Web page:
Do Good Guys Finish Last . . . Or on Top?

What happens when life appears unjust and we find ourselves recipients of unfortunate events?

What do we do when we believe the circumstances we encounter are not fitting or in alignment with what we deserve?

We may withdraw into darkness, lose faith, or question why bad things happen to good people.

In those times, we question what is fair or deserving. We operate as if there is a playbook as to how life “should” play out.

Yet, often there is much more to the University of Life than that we can see. As they say, you don’t know what you have yet to learn. Often our reality, the place from which we perceive, creates obstacles that block impartial observation.

Once we become aware of indifference in our lives, we can break free of the obstacles that helped to promote that indifference. We can observe the contrast within the scenarios in our lives and find what is in and not in alignment with our souls. When out of alignment, we can become responsive through corrective action. The contrast (discomfort) can actually propel us beyond reactionary indifference into the next level of life-learning.

There is one simple question that each new level begins with:

WHAT am I open to?

When we move away from the habitual pattern of assumption and just allow “what is” without qualification or a “right” or “wrong” label, we then become open to witnessing where the calamity occurred in our unfortunate experience.

Once we come to accept that the breakdowns in our lives occur for us and not to us, so that we can experience them, we then can shift the place from which we perceive. Blame towards the external (people, places, and things) keeps us out of relationship with ourselves. Nothing of substance is produced by blaming others. In fact, blame is neglect for self, as the energy comes from a stance of “wrongdoing” by another instead of doing for oneself. Blame does not foster forgiveness and self-acceptance. Instead, we make outside elements responsible for our condition.

The key here is to become bravely honest with oneself and the circumstances that (yes) we have co-created.

Accept the activity as simply activity. It is not a definition of your Being as a person good/bad, worthy/unworthy.

Move beyond the sphere of influence that causes us to want to justify the story with finger pointing.

Agreed that it is hard to hear, there is a direct correlation in your life between your behaviors and your life circumstances.

This correlation, in fact, opens the door for these events (even the ouches) to occur.

So do away with the need to qualify the condition of your circumstances.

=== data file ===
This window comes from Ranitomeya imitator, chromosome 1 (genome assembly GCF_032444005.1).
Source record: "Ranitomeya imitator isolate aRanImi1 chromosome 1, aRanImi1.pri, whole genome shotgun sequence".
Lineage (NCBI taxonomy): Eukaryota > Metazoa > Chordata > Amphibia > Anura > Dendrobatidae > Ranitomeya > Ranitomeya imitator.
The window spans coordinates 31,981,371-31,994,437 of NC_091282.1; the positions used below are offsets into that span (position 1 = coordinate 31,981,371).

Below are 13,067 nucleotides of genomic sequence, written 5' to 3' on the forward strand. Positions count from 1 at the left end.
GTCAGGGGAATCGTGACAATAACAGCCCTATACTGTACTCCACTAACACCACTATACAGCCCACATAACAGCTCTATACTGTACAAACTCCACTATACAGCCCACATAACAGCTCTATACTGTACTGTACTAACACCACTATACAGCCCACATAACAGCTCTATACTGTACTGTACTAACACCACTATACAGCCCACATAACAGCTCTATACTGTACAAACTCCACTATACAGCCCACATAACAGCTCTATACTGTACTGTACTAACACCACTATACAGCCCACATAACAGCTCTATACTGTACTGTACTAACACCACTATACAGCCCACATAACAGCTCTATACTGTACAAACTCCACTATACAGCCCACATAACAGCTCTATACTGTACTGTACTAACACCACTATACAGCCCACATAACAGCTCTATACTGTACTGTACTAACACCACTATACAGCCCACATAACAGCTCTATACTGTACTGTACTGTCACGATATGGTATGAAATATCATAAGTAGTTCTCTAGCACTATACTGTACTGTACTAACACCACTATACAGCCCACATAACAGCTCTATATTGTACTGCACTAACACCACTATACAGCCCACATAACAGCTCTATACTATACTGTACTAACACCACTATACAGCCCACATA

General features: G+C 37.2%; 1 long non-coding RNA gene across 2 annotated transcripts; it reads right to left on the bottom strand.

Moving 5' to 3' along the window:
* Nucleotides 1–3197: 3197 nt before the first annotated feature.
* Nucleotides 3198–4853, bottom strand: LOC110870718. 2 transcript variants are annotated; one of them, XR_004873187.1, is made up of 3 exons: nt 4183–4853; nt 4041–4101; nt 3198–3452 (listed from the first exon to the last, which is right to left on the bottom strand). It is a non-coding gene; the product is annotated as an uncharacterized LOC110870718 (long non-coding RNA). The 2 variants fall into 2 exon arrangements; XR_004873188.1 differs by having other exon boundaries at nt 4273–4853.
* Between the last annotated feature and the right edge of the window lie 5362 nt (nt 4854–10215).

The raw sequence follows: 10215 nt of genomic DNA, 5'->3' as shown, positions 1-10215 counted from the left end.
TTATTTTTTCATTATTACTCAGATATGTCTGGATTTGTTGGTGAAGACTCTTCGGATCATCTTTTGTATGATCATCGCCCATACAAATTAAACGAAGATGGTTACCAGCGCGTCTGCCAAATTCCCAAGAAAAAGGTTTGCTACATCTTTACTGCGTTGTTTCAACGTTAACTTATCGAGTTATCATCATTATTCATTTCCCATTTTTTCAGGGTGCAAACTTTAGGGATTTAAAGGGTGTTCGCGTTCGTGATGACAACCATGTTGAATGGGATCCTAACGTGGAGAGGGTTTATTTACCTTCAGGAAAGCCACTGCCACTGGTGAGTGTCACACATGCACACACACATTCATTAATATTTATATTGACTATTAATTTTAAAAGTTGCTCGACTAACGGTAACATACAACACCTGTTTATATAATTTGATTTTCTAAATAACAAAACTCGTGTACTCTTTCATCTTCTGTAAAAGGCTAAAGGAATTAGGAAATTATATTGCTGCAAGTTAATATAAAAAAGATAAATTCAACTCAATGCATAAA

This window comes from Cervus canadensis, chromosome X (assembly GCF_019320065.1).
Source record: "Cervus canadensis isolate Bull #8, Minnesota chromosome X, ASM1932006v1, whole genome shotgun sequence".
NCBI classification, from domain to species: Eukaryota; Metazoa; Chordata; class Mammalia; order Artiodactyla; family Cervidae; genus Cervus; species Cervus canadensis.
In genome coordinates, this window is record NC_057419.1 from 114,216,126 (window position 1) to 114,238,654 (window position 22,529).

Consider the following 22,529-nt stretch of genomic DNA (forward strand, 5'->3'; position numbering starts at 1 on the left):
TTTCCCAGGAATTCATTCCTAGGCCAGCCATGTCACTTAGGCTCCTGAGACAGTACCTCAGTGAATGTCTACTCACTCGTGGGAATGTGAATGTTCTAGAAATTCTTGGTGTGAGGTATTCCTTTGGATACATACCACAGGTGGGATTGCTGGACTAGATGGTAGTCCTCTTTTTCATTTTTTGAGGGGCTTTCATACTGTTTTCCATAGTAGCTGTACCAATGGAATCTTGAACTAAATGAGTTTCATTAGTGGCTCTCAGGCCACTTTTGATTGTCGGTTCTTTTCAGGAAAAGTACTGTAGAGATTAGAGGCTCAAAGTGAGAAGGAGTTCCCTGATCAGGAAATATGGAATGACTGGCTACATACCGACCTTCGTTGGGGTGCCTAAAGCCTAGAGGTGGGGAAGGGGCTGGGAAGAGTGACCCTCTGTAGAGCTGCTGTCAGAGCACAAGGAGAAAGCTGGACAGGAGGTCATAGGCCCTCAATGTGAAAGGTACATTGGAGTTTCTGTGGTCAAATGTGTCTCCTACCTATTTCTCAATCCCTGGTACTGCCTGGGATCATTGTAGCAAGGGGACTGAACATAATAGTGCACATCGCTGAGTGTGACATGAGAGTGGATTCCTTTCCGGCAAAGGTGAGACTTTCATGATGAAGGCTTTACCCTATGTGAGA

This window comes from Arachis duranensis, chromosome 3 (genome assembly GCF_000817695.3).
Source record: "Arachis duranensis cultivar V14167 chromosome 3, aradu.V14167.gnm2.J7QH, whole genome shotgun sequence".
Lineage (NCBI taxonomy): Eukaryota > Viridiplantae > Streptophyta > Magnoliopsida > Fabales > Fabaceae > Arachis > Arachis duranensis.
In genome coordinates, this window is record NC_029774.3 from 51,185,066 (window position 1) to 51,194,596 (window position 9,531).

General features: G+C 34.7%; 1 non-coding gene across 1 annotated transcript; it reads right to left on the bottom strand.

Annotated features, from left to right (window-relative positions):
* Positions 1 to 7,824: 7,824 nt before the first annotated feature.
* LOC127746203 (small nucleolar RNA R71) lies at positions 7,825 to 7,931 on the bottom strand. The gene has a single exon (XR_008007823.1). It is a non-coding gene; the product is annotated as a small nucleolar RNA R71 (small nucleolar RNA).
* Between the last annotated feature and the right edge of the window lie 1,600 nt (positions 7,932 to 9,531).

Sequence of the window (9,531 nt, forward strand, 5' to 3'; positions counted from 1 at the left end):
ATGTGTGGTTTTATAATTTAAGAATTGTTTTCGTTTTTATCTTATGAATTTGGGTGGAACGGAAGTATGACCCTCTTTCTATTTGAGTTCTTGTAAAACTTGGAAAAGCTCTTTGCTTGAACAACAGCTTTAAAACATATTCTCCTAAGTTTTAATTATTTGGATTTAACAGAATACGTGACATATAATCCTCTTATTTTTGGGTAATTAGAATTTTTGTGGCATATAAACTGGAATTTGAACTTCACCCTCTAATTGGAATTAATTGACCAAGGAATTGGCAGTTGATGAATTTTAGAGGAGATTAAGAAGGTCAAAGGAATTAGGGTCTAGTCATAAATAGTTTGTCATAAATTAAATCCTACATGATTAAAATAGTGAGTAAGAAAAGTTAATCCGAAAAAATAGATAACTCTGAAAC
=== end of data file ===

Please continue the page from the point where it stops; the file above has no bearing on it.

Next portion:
Accept the lessons even when the correlations are (uncomfortable) difficult to stomach.

Once we can claim responsibility for the activity or behavior, we can make a conscious decision to sidestep the blame game.

This is where we become students rather than bystanders (or victims) as we watch life’s lessons unfold to show us where there is room for correction.

Ask yourself:

How did I create this event?

What did I do?

What could I have done?

What didn’t I do?

Inaction is an action—doing nothing is a decision to do something (e.g., avoid).

Buddhism says that complacency is dangerous, as we stop the forward action in our lives. Often, in complacency we seek confirmation of our prior beliefs or the stories we hold onto. It is here where we become disempowered or, worse, identified as victims. This can lead to self-deception. We can even go so far as to actively confirm “the story” by seeking agreement from others. When we dupe ourselves into believing “this scenario,” we hold onto and in fact impede the progression of the potential lesson.

Once we become brutally honest with self, we can watch the energy move. We can begin to see where there is resignation, an edge, or an unresolved agenda. We then can address what is in within by looking at what we are doing or not doing. We can come to terms with what we are afraid of and accept that we are part of the creation of events—even when the outcomes seem to be against us. Integrity is the act of coming face to face with what is out of alignment. Become courageous and open to the part of us that is selfish or self-serving. To stay in the game of life through correction is to continue on the course. Moving forward. This is where empowerment will occur.

Aspire to do things differently without knowing how. One guarantee is that you will fall backward. When that happens, move forward. Advance your step. Come to terms with the fact that the common denominator is always us. We take us wherever we go, so, my friend, we have it all.

Do good guys finish last or on top? I’d have to say the measure is in the strength of one’s determination to soar above the obstacles.

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